Cradle the baby Jesus


The time came for Mary to give birth to her firstborn son. She wrapped him in swaddling clothes and laid him in a manger. What a tender Christmas image. Jesus the Christ entered our world in the same way each of us did — as a fragile, vulnerable infant requiring care and nurturing in order to survive and thrive. In the divine plan for our salvation, what message are we to take away from that reality this Christmas season?

At times, we are fragile and vulnerable throughout our lives, especially when we are hungry or thirsty, ill, wounded, lonely, lost or isolated. We reach out, sometimes reluctantly, to others for guidance, sustenance, comfort, a shoulder to lean on. Thank God for companions on the journey! Perhaps that is the message we are to take away as we give birth to a renewal of our faith. We cradle the baby Jesus in our daily lives as a reminder to give of ourselves to others who are vulnerable and to receive from others when we are in need of care and support.

How do we cradle the baby Jesus? In the way a husband serves as caregiver for a wife who, because of serious illness, requires help with such basic needs as eating, bathing and dressing. In the way a friend takes time to listen to another friend, struggling with mental health issues. In the way a mentor assists a mentee with job-searching and self-sufficiency skills. In the way a teacher responds to a child struggling to understand a math problem or how to read. In the way a family prays together, at home and before a meal in the restaurant. In the way a parishioner takes the Eucharist to residents in a nursing home.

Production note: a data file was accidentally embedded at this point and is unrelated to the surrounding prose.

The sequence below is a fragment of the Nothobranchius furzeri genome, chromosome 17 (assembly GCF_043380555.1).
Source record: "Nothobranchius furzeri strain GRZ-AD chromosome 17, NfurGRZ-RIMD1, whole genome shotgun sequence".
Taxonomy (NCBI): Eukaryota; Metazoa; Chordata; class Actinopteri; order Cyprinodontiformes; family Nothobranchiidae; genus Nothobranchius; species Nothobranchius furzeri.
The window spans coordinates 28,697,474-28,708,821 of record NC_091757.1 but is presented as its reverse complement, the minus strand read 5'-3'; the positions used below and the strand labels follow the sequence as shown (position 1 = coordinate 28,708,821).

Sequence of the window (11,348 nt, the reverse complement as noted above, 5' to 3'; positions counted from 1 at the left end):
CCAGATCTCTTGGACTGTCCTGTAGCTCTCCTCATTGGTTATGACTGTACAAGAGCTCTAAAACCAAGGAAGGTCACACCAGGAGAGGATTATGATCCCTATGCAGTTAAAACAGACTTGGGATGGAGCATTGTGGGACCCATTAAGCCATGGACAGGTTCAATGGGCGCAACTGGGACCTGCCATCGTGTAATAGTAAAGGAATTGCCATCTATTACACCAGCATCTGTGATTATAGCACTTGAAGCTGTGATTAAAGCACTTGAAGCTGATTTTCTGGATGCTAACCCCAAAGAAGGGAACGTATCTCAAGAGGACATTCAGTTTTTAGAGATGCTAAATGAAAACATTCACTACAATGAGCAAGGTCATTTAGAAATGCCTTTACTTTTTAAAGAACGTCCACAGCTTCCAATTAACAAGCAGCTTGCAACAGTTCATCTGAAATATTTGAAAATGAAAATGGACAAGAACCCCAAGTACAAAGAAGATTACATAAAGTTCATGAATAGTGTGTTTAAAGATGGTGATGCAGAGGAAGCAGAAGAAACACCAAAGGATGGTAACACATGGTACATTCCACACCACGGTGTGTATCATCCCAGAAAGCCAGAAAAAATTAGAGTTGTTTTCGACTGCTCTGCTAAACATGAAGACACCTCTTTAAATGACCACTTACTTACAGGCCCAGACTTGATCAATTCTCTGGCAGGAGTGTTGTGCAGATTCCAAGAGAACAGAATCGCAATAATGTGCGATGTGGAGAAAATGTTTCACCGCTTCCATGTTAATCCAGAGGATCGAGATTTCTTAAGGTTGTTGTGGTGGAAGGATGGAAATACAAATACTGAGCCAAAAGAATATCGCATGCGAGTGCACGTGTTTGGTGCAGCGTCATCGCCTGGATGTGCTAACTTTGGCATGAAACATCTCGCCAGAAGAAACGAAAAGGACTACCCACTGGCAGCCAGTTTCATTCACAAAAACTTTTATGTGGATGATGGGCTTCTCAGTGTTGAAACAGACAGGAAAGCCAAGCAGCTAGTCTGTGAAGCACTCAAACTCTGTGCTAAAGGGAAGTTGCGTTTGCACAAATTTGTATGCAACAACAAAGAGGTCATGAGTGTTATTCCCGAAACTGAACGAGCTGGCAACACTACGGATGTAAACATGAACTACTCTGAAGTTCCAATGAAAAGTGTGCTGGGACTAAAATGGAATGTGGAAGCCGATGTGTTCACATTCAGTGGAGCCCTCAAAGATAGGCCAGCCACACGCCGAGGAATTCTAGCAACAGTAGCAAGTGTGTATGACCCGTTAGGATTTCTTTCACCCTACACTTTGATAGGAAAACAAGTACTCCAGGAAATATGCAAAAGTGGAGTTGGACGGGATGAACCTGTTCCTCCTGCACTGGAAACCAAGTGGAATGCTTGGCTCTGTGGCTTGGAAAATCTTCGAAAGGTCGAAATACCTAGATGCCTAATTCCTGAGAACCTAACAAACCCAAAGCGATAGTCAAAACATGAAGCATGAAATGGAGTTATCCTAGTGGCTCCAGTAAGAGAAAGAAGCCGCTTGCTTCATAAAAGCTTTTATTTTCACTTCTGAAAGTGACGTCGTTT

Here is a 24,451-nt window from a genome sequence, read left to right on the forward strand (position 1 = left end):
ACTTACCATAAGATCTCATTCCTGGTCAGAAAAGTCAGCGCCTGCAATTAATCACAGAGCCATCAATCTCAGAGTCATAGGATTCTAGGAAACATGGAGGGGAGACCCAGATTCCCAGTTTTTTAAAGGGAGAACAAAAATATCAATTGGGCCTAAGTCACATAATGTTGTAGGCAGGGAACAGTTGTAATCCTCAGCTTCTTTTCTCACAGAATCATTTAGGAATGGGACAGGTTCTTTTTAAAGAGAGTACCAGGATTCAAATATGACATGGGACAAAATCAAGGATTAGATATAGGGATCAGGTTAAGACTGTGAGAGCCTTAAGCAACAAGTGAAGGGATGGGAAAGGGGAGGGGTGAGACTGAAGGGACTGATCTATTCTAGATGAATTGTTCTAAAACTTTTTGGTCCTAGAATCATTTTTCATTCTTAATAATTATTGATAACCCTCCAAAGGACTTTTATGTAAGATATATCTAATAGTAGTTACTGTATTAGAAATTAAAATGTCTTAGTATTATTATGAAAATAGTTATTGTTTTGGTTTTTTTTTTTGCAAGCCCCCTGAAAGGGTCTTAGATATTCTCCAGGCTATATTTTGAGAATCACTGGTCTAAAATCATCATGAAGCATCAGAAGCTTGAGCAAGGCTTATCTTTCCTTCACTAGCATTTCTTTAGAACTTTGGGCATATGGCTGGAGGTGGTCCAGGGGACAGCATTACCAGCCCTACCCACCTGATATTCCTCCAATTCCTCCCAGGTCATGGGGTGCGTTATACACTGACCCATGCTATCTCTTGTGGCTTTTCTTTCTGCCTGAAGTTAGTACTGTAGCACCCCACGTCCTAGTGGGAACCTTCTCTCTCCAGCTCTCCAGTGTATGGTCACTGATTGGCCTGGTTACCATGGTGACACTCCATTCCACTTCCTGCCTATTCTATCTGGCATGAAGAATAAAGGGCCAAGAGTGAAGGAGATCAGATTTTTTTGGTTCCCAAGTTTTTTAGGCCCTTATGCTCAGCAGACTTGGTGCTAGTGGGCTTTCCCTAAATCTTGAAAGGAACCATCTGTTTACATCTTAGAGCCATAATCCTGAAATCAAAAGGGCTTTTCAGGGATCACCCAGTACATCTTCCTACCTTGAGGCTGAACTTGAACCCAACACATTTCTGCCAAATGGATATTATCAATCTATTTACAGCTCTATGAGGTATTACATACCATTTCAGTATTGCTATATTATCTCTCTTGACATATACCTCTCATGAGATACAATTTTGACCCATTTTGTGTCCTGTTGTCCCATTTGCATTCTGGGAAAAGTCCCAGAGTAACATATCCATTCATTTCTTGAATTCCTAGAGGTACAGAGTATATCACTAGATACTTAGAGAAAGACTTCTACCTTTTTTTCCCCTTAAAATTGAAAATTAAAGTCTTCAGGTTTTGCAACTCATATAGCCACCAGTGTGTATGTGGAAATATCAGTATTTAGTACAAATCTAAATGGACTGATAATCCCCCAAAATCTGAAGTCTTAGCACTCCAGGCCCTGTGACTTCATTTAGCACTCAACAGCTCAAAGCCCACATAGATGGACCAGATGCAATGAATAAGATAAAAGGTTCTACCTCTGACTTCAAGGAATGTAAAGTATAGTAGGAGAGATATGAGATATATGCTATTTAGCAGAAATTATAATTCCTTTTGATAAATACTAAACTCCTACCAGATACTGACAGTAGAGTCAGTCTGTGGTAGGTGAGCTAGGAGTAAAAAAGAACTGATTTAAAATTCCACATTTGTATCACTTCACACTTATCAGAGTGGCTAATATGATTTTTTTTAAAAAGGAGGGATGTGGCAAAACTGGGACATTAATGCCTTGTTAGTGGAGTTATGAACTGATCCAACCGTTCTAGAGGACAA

We cradle the baby Jesus when we respond to the needs of our neighbors. In the way that two diocesan staffers accompanied an immigrant father and son to Chicago to process paperwork and to assist with translation. In the way a parish priest reached out to a young man struggling with depression, making time to listen and to offer spiritual support. In the way a diocesan director continues to advocate for pro-life policies from womb to tomb, just wages for Iowans and fair and compassionate immigration laws.


A smile toward everyone who crosses our paths — in the gym, the supermarket, the coffee shop, the job site — is another way to cradle the baby Jesus this Christmas season. We cradle the baby Jesus in the way we interact with guests in soup kitchens, food pantries and homeless shelters. In the way a diocesan volunteer shops for Christmas gifts for families who would otherwise go without this year. In the way that parishioners around our diocese purchase Christmas gifts for children they will never meet.

When we respond to family members at home at the end of a long day by asking, “How was your day? What can I do for you?” we cradle the baby Jesus. When we wash dishes at home or restock paper products so others aren’t left scrambling at an inconvenient moment, we cradle the baby Jesus.

Accepting help for ourselves is one more way we cradle the baby Jesus, and it is perhaps the most challenging way of all. A gifted artist who conveys a positive attitude even as she deals with the effects of medication is cradling the baby Jesus. A wife who has lost her mobility, but smiles lovingly toward her caregiver husband — both of them cradle the baby Jesus.

Like Mary, who wrapped Jesus in swaddling clothes, a symbol of a mother’s tender love for her fragile, vulnerable infant, let us wrap each other in love this Christmas season. Let us cradle the baby Jesus in our interactions with one another.

Editor Barb Arland-Fye

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